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SimianOverlord's Journal: Irreducible complexity and a man on top of a cliff 6

Journal by SimianOverlord
An oft-cited explanation for many people's belief in Intelligent Design(ID) is the argument of "Irreducible Complexity". This states that certain processes, structures, or biomechanics due to their inherent complexity, or their reliance on many simultaneous, finely interdependent parts, could not have resulted from Darwinian evolution.

A common example of this was the bacterial flaggellum, which is a thick rod extruding from some bateria that is spun around to move them through their liquid habitat. The complexity of the flaggelum, which has about 80 moving parts that each require the other moving parts for the whole to function correctly could not have come about through darwinian selection, it was argued. For any one part to evolve needed the other parts in place - any one component could not evolve without the others, or the flaggellum would not work.

The flagellum example was popular until it was shown that other, more primitive forms of flaggellum exist - an intermediate, simpler form that gave a sort of snapshot of how evolution had created the finely functioning finished flagellum.

Blood clotting is the latest example. Blood clotting is a fantastically intricate process that requires the simultaneous interactions of hundreds of proteins. Therefore... yadda, yadda, you get the picture.

The problem with irreducible complexity is obvious. As the evolution of one complex piece of machinery or one convoluted biological process is partially explained, proponents can simply surf onto another. There are plenty of examples of complicated processes in biology, after all, and science is not so advanced as to be able to outline plausible evolutionary paths for all of them.

You see, the structures and processes we see now are, to us, the final product. Unlike larger features that can be traced in the fossil record, no stone-imprinted proof awaits our discovery of the evolution of blood clotting agents, there aren't always easily discoverable primitive forms of flagellum, because the prototypes have died off, their descendents inheriting the final, seemingly perfect form.

The sum of irreducible complexity comes down to "evolution is disproven because we cannot see it working", which is no satisfying argument at all.

Imagine a man climbing a cliff with only a short ladder. Fortunately, the cliff has many horizontal ledges set not too far apart that he can scale. He sets his ladder, clambers up, then lifts his ladder up after him. In this way, from ledge to ledge, he can scale the cliff, which is many times higher than his ladder. Someone, who hadn't observed the process, and who believes in irreducible complexity, might imagine that the man must have had outside help to scale the whole cliff. After all, his ladder is too short to reach the top. And there is no evidence of the ladder left behind on any of the ledges.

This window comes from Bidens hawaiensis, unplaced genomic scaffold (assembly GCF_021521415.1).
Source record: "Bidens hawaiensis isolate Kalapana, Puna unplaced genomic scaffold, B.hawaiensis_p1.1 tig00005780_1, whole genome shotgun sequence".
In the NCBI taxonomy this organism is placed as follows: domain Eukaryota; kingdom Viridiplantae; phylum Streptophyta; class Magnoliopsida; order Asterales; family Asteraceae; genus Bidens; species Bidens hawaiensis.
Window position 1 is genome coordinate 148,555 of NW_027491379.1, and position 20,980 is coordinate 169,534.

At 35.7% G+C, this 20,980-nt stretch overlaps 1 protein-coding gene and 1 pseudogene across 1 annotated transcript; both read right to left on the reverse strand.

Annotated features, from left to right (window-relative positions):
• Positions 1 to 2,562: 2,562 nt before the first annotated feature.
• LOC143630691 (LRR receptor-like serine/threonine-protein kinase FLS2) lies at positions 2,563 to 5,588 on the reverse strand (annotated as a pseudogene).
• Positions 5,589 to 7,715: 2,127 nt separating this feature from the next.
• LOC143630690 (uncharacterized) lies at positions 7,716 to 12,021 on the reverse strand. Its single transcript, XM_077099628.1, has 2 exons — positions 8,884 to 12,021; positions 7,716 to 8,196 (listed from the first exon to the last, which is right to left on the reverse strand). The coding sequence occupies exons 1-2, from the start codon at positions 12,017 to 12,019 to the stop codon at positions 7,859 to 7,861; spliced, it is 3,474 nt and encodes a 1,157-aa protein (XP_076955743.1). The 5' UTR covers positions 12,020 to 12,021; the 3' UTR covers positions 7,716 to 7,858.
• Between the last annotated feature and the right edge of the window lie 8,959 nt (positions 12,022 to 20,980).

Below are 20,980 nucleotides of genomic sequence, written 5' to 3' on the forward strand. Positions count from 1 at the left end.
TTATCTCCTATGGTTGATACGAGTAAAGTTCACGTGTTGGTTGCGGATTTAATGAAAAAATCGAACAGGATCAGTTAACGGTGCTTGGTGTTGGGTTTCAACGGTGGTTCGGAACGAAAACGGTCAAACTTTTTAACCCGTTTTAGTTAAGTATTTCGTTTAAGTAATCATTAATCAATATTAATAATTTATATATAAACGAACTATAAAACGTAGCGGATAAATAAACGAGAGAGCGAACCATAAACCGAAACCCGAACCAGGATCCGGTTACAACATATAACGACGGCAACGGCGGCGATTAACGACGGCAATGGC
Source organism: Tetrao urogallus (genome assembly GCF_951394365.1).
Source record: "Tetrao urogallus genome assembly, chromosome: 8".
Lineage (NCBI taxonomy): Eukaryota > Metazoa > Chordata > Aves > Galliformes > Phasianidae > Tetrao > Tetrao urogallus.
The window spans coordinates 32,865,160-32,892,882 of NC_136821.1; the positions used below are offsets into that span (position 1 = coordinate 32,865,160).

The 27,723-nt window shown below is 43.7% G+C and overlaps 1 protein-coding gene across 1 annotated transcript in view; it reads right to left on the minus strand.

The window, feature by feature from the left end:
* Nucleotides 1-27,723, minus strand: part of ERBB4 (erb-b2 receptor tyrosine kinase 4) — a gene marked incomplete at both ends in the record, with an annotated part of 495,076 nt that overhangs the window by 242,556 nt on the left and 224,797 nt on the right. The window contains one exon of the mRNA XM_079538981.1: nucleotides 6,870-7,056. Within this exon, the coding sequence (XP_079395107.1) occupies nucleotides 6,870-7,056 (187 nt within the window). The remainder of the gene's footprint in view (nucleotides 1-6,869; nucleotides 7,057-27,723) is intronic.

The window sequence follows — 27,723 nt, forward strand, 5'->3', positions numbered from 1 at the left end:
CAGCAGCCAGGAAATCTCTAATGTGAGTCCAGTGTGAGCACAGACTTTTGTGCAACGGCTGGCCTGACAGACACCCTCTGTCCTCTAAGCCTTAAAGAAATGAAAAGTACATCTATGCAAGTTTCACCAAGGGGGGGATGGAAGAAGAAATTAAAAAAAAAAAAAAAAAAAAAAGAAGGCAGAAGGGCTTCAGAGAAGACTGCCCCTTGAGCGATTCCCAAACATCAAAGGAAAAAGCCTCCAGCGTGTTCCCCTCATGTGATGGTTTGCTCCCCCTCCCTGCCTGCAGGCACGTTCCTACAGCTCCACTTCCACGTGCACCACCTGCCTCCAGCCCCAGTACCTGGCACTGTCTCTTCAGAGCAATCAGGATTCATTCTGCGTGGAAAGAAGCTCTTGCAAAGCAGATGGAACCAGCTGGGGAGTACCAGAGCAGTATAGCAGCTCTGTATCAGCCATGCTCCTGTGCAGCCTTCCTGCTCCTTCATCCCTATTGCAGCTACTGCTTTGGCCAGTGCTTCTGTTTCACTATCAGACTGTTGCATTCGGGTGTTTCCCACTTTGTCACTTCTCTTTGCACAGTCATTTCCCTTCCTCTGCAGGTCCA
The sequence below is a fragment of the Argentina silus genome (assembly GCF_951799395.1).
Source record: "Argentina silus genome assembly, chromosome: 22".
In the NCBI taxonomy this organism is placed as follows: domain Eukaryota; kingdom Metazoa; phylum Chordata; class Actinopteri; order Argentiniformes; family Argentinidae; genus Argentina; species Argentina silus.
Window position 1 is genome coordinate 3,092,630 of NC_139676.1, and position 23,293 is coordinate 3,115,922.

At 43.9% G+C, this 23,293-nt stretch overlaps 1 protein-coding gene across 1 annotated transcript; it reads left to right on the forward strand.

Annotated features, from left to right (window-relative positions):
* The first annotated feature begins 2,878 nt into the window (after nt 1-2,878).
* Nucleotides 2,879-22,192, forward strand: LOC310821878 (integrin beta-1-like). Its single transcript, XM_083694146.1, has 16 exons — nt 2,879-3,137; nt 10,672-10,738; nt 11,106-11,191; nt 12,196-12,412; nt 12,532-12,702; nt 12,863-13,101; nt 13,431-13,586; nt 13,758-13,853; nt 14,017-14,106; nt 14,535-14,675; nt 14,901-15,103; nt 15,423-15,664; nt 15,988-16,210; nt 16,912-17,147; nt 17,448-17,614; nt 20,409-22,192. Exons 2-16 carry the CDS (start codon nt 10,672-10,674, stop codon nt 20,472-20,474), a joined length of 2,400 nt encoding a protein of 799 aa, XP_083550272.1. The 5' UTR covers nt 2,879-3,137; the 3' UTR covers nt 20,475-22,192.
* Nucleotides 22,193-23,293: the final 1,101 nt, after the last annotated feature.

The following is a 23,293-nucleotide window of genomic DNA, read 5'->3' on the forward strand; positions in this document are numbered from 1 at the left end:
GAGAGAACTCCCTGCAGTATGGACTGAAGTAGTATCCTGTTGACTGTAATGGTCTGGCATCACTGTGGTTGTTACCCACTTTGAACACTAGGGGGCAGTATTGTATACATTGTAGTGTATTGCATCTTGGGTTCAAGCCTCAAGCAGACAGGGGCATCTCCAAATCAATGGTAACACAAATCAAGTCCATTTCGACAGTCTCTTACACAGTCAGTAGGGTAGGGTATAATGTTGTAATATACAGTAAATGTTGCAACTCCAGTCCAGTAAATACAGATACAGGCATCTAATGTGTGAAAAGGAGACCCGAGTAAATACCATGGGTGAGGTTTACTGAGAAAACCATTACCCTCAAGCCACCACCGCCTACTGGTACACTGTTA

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Irreducible complexity and a man on top of a cliff

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  • by capoccia (312092)
    but you would expect so see a few bodies at the bottom from all the people who tried that daring stunt and failed.
  • I simply don't believe in IR. The form of ID I believe in is theistic evolution- that evolution is how God works. I find IR as hard to believe in as chaos theory and the indeterminate universe of atheistic evolution. We can't see atoms either- but we know they exist. We can't determine the state of energy of a electron and it's position at the same time- but that doesn't mean the electron doesn't exist.
    • Theistic evolution is how most evolutionary biologists with faith juggle both evolution and their beliefs. I think equating chaos theory with ID is difficult. Chaos theory at least makes predictions that can be tested, as far as I understand it. ID states at its heart that we cannot know, do not know, and probably shouldn't bother trying to find out.
      • Chaos theory at least makes predictions that can be tested, as far as I understand it.

        Actually, Quantum Mechanics brings to Chaos Theory the idea that we cannot know, beyond a certain probability, what will happen. It's at the very center of how mutations happen- and it's similar to the theistic evolution idea of how mutations happen in ID. Basically, that's the difference between atheistic and theistic evolution- did an unknown but maybe one day knowable God write laws several billion (19.3 at last cou
  • The protein which makes up a component of the flagellar motor is used as a potent defensive toxin in other bacteria. This explains the use that a piece of the supposedly irreducible flagellar motor has.

    Just goes to show that the ID people either have a serious lack of imagination, or they are simply drawing a conclusion where none is warranted. The best answer sometimes is to say "I don't know the answer."

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